For centuries humans have looked to the stars. Some were searching for patterns, some for meaning, and others for direction both literally and figuratively. With the advent of modern observing technology and advances in our understanding of the physics driving the formation and evolution of galaxies, stars, and planets, the questions motivating us to look to the heavens have undergone a transformation. read more

 

HC441H: The Art of Data Manipulation

Professor: Rebecca Altman

4.00 credits

• CRN 35900: 10:00-11:50am, Monday & Wednesday @ GSH 103

Do you ever wonder what the numbers reported in the news actually mean, or where they come from? How do you know you can trust the story the numbers are telling... or the story the authors are saying the numbers are telling? read more

 

HC444H/421H: Laboratories of the Everyday: Race, Science, and Literature

Professor: Angela Rovak

4.00 credits

• CRN 32847: Tuesday & Thursday, 10:00-11:50am @ CHA 301

This course will focus on the ways that Black authors have integrated scientific theory into their literary works. Science and literature often seem at odds, one operating objectively while the other subjectively. read more

 

HC444H/421H: Contemporary Native Theatre: Spinning New Worlds

Professor: Theresa May

4.00 credits

• CRN 32851: Monday & Wednesday, 2:00-3:50pm @ VIL 300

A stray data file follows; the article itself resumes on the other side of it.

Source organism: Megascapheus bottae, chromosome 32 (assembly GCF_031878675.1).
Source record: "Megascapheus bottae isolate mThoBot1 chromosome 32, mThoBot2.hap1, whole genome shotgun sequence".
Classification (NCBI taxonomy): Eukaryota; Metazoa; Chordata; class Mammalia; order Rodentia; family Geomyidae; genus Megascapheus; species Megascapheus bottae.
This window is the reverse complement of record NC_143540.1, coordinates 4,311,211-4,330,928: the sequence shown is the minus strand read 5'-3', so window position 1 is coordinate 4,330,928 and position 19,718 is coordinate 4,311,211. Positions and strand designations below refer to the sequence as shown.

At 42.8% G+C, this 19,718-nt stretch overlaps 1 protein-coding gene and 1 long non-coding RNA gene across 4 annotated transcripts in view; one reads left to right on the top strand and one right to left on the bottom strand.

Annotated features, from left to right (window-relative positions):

This course applies indigenous methodologies and frameworks to contemporary North American indigenous drama and theatre to discern how contemporary indigenous dramatists engage the project of decolonization.  read more

 

HC444H/431H: Calderwood Seminar in Public Writing: The United States in the 1860s

Professor: Timothy Williams

4.00 credits

• CRN 32849: Thursday, 2:00-4:50pm @ CHA 102

More than 150 years after Union victory heralded “a new birth of freedom,” American life seems to echo the 1860s’ ideological, political, and racial discord. White nationalism, violence, electoral suppression, and mistrust of the press, have disrupted civic life in alarmingly resonant ways. read more

 

HC444H/431H: Health Equity: Social Justice in Health

Professor: Erin Bradley

4.00 credits

• CRN 32862: Tuesday & Thursday, 12:00-1:50pm @ Online SYNC

This course provides a critical analysis of social determinants of health and equity that create and sustain health disparities affecting Black populations in the United States. read more